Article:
I am a contemporary artist who paints portraits of concrete blocks and cinder block walls in acrylic on silk. My goal for this blog is to explain techniques, show works in progress, unveil newly completed artwork, announce upcoming exhibitions, and share websites of interest. Enjoy!
For eight years I worked as a wildlife artist, painting wolves, ducks, and raptors. My career, though successful, felt restricted by the confines of the genre.
Red-Tailed Hawk by Nolan Haan 1988
My best artist friend, Carlos Cobos, was a contemporary artist, and whenever we exchanged studio visits, I marveled at his artistic freedom. He didn't have to count primary feathers or sit in duck blinds. His artwork evolved from painting to painting, a diary of his life. I yearned to try my hand at contemporary art, so for about a year, I kept my antenna up for something new to reveal itself, something no one had done before.
One evening, while sipping a gin and tonic after a hard day's painting, I leaned back and stared at the cement block studio walls. They were spattered with years of paint; they were scarred with pits and scratches and ill-applied mortar. These walls had been with me for years, but at that moment I acknowledged them for the first time. It was as though they were saying, "Look at me." I suddenly saw them as beautiful, comprised of individual blocks, each unique.
"If you could cut out a section of that wall," I remember thinking, "It would fit right in a contemporary art gallery." I had found my muse.
Basic Gray Acrylic on Silk 40 x 60 inches
Licking my Wounds: the Art of Rejection
Rejection is part of the normal life cycle for creative people, so learning to cope is critical to our long term survival. When that thin envelope arrives from the “call for entries” venue, we already know that the first words will be, “This year there were many strong entries, unfortunately…” Rejection notices always arrive in thin envelopes. The thick ones are reserved for the anointed few, packed with information on delivery and pickup, etc. Has anyone ever read an entire rejection letter? Mine are usually crumpled up before I finish the first line. My initial reaction is anger, directed at the “stupid judges.” What were they looking for, anyway? Having done my due diligence by googling them, I knew exactly what they liked. I had chosen paintings specifically with them in mind. How could they have not seen the fabulousness of my entry?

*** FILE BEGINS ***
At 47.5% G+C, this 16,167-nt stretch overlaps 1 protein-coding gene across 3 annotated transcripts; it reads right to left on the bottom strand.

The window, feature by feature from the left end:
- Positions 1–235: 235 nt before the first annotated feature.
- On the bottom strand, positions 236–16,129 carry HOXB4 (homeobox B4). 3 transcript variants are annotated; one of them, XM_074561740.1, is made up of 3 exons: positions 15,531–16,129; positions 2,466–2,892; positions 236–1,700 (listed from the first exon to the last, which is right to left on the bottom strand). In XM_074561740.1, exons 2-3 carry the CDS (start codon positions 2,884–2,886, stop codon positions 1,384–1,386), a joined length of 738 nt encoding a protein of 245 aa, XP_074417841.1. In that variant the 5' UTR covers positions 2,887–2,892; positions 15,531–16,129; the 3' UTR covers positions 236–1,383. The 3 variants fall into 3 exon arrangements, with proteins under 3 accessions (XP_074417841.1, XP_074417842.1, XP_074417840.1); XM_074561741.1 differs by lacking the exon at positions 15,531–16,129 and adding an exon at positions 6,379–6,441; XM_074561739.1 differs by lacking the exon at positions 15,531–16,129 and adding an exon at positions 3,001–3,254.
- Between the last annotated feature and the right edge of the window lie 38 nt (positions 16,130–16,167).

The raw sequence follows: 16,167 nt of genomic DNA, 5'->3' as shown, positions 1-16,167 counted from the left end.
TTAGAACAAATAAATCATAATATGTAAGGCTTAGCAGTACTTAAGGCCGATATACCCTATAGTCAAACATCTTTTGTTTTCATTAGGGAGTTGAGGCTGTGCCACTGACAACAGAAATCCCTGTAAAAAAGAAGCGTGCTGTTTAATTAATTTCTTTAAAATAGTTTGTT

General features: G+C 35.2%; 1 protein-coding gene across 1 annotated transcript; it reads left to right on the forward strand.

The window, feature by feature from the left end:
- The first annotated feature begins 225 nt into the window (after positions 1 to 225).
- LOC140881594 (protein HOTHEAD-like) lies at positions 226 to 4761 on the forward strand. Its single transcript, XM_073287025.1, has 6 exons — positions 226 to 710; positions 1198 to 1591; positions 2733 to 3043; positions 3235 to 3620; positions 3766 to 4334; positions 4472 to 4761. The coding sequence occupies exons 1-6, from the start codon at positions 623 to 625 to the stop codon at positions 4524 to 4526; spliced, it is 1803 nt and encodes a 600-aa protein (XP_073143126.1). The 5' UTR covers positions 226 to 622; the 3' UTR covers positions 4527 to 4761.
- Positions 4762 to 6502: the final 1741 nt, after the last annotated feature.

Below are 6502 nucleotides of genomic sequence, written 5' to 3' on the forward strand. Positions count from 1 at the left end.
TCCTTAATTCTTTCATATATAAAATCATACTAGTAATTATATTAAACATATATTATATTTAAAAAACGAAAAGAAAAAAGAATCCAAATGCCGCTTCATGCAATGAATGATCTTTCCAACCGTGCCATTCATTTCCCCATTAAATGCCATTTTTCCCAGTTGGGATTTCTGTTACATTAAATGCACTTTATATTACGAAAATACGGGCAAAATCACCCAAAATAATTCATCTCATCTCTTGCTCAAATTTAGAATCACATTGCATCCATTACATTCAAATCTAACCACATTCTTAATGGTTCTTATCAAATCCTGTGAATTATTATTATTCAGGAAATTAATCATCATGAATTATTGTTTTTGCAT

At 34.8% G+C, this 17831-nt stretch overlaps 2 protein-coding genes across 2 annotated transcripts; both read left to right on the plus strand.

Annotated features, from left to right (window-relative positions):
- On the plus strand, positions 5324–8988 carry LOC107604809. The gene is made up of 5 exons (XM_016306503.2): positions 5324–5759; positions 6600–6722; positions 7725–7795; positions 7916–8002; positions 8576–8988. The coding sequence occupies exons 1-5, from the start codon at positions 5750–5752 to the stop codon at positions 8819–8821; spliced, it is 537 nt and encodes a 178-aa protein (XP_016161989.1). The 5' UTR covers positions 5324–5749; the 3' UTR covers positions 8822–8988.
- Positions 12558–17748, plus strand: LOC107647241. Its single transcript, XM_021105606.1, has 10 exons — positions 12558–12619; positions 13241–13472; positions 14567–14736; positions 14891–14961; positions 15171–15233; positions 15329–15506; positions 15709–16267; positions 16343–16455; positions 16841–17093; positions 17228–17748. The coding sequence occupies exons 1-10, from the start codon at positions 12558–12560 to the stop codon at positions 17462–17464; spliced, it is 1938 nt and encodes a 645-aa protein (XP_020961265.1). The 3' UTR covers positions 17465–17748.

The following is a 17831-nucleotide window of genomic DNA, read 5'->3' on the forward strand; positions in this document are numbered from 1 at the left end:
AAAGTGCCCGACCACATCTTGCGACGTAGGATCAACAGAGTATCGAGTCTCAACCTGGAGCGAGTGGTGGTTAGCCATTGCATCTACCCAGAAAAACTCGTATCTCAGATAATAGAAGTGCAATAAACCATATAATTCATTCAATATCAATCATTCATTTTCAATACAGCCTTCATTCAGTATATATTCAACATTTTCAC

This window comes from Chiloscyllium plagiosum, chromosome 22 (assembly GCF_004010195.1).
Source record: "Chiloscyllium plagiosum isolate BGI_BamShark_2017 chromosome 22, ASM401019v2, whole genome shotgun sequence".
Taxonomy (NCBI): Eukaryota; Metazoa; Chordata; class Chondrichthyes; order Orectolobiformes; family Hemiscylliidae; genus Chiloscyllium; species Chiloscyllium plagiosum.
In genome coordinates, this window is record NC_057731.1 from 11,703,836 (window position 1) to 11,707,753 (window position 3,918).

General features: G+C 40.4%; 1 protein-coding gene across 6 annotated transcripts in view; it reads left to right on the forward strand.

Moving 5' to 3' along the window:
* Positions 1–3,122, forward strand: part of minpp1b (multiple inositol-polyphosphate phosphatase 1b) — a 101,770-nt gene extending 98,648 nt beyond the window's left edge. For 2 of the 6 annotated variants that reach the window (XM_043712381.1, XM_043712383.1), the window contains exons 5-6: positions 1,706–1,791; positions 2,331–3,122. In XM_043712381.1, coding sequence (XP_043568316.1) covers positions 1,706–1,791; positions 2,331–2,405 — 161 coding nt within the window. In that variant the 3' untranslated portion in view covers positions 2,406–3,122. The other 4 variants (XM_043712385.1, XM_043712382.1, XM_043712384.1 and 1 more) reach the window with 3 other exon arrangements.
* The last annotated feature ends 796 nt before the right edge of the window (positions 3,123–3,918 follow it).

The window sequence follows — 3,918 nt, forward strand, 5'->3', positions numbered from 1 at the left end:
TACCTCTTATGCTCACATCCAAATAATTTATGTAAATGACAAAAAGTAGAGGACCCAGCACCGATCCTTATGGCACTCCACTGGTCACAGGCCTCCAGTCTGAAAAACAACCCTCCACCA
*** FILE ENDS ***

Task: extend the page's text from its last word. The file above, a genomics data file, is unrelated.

The anger stage is followed by embarrassment. “Will anyone remember I entered this?” You get a knot in your stomach every time you see an ad for the event. The final insult comes when you see the show itself. You go from picture to picture thinking bitterly, “How did this get in and not mine?” You lick your wounds for a while, but hopefully you have the strength to subject yourself to it all over again.
King Eider by Nolan Haan oil on panel 7 x 10 inches
I learned a good lesson many years ago that helps me cope with rejection. As many of you know from earlier blogs, I placed second in the 1982 Federal Duck Stamp competition. This was a big deal, because all the best wildlife artists in the country enter, and the winner won two million dollars. My entry of a king eider (first duck I ever painted) received perfect scores of 10 from 4 of the 5 judges. What very few people know, however, is that I re-entered this same painting (perfectly acceptable) a couple years later, fully expecting it to win. Imagine my shock when it was eliminated in the first round, with all five judges voting “OUT.” It never even got to the scoring rounds. The same painting, two different judging panels, two different results. Later that year, the painting was chosen for an exhibition at the Leigh Yawkey Woodson Art Museum and went on their world tour. I had learned a valuable lesson.
Intellectually I can accept rejection easily. I understand that many factors come into play, only one of which is the quality of the artwork. Emotionally, however, rejections still hurt. Each artist thinks his/her work is da bomb. Unfortunately, this bravado is thin, and every rejection chips away at our fragile belief in ourselves. To my fellow artists I say, next time that thin envelope arrives, think of my king eider getting all “outs” and believe that your work has merit.
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Take care, and have a productive week.